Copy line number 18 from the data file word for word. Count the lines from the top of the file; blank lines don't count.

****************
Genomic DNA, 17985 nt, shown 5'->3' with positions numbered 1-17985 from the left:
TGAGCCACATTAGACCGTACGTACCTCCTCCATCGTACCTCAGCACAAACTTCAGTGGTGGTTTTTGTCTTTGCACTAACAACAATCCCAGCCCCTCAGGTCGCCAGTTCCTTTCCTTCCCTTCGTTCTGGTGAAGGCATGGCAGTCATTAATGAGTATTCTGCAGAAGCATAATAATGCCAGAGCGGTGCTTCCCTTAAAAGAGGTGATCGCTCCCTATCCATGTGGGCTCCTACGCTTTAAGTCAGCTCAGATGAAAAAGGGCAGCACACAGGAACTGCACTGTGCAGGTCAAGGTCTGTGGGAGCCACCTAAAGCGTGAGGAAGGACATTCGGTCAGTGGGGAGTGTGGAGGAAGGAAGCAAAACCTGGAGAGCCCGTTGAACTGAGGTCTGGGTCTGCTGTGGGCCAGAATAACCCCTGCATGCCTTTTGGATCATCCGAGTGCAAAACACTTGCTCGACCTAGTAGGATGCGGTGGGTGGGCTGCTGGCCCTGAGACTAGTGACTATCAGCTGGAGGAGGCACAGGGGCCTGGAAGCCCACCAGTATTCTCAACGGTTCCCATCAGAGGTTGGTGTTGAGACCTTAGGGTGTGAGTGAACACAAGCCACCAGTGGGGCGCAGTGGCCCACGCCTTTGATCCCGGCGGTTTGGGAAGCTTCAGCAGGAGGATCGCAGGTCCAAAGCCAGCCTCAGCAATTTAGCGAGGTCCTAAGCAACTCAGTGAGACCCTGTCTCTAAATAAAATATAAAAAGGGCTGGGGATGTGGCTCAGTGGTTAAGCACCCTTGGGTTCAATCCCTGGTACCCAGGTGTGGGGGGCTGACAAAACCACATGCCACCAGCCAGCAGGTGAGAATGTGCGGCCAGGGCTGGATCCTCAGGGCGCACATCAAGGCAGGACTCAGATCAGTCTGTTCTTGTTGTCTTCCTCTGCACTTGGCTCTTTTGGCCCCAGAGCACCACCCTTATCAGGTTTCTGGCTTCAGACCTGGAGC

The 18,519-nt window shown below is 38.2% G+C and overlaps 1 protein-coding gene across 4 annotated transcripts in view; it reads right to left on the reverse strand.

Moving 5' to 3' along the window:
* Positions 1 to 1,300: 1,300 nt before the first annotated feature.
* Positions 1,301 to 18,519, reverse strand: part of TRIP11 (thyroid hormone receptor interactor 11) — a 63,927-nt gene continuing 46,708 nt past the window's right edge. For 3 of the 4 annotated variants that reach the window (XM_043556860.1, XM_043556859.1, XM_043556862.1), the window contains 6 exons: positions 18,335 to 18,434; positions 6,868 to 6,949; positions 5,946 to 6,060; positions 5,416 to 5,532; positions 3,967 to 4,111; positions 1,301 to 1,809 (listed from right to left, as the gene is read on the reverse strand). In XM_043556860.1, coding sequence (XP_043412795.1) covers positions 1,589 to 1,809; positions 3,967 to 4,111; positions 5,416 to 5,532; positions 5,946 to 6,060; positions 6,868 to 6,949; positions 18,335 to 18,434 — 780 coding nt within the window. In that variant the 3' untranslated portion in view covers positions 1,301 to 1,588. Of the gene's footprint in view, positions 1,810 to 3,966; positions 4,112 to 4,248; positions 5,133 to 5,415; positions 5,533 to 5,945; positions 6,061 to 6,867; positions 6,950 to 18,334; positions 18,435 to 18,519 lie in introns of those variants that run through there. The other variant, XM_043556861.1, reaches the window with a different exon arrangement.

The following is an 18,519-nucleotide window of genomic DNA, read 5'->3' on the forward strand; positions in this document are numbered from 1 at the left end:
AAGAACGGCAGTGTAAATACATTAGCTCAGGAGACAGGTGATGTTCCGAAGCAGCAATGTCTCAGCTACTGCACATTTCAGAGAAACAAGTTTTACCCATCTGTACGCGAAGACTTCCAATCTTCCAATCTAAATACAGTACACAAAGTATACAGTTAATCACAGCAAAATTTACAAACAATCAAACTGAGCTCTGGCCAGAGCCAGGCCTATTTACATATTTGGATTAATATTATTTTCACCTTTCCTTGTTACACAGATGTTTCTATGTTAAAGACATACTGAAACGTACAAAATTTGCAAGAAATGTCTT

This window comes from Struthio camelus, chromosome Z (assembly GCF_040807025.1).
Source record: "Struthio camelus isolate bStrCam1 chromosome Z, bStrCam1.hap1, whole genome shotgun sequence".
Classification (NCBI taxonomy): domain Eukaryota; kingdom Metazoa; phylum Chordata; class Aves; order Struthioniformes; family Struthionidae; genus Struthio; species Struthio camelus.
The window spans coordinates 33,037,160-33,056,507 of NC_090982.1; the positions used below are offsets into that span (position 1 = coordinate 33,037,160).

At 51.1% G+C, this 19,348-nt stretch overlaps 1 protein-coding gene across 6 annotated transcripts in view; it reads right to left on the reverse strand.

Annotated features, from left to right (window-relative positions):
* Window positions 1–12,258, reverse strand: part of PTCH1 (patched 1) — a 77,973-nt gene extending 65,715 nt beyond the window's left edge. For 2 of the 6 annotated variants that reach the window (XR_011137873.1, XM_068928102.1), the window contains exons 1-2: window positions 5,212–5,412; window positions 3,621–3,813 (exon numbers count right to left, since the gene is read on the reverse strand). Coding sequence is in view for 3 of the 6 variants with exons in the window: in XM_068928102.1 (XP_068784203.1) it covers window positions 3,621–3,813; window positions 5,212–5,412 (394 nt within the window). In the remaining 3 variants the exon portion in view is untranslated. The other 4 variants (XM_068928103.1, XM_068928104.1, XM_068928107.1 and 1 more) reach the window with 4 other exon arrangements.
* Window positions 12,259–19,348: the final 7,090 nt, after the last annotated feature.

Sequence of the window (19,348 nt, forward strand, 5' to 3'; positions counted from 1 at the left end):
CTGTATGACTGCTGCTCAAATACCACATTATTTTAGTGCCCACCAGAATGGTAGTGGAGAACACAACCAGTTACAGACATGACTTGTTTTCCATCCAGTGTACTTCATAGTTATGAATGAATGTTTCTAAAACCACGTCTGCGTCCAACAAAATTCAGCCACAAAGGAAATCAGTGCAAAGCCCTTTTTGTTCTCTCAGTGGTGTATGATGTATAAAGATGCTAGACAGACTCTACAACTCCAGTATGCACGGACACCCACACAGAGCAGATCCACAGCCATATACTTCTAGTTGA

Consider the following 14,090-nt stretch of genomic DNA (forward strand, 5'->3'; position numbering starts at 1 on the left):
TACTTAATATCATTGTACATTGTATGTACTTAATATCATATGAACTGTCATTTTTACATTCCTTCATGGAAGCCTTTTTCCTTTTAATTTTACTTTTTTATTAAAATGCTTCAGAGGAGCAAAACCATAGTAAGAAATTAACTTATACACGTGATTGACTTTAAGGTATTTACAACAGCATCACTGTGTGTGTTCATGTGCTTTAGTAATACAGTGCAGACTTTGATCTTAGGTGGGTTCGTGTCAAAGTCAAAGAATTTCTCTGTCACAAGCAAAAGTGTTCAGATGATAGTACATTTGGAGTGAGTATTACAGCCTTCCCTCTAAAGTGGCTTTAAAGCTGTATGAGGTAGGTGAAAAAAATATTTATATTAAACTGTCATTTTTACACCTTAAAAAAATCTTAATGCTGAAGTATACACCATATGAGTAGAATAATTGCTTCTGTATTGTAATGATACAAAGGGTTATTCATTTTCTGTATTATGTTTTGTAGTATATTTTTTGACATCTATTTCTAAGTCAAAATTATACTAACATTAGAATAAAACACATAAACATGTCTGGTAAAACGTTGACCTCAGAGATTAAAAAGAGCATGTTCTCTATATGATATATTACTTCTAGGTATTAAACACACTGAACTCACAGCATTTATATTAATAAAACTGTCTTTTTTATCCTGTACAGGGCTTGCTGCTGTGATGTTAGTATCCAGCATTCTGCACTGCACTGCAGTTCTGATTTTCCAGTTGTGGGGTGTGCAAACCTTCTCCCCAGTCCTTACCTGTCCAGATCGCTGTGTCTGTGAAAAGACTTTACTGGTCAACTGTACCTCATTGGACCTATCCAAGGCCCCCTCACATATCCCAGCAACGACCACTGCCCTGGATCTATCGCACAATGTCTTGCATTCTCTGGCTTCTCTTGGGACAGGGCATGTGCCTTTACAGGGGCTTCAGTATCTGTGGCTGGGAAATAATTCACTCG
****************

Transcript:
CTGTATGACTGCTGCTCAAATACCACATTATTTTAGTGCCCACCAGAATGGTAGTGGAGAACACAACCAGTTACAGACATGACTTGTTTTCCATCCAGTGTACTTCATAGTTATGAATGAATGTTTCTAAAACCACGTCTGCGTCCAACAAAATTCAGCCACAAAGGAAATCAGTGCAAAGCCCTTTTTGTTCTCTCAGTGGTGTATGATGTATAAAGATGCTAGACAGACTCTACAACTCCAGTATGCACGGACACCCACACAGAGCAGATCCACAGCCATATACTTCTAGTTGA